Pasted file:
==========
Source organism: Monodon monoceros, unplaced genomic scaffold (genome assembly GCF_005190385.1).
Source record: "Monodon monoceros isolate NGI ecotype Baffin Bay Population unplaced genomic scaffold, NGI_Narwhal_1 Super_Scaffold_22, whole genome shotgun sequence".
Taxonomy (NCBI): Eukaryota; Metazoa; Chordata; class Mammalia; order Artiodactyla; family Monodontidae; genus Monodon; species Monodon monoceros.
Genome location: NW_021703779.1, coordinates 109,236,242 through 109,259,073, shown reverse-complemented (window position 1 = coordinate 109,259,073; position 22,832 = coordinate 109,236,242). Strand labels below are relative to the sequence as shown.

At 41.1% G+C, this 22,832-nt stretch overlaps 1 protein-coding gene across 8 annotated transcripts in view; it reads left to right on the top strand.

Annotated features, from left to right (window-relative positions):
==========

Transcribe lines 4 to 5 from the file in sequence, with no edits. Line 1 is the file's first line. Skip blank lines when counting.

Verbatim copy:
Genome location: NW_021703779.1, coordinates 109,236,242 through 109,259,073, shown reverse-complemented (window position 1 = coordinate 109,259,073; position 22,832 = coordinate 109,236,242). Strand labels below are relative to the sequence as shown.

At 41.1% G+C, this 22,832-nt stretch overlaps 1 protein-coding gene across 8 annotated transcripts in view; it reads left to right on the top strand.